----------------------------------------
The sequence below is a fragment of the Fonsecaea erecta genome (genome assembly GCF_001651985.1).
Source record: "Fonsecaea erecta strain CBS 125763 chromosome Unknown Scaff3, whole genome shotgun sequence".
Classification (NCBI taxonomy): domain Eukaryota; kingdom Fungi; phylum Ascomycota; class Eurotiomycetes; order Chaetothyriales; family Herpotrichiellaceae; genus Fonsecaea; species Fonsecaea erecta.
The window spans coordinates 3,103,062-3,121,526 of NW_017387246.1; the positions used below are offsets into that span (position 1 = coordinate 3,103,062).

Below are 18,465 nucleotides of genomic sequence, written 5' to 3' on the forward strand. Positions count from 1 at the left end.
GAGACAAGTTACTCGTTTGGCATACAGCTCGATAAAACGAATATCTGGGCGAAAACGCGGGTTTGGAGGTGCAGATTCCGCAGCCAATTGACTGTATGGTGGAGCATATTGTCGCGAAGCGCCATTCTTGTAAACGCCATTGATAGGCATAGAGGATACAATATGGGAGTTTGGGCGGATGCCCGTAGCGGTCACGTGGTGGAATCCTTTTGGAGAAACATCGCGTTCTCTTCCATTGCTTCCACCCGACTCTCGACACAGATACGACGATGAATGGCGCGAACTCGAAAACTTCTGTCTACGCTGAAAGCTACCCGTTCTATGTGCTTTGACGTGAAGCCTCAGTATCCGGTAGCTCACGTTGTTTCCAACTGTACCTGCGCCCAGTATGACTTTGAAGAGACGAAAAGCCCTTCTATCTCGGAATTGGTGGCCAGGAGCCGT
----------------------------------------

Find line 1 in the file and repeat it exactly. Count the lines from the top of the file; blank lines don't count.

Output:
The sequence below is a fragment of the Fonsecaea erecta genome (genome assembly GCF_001651985.1).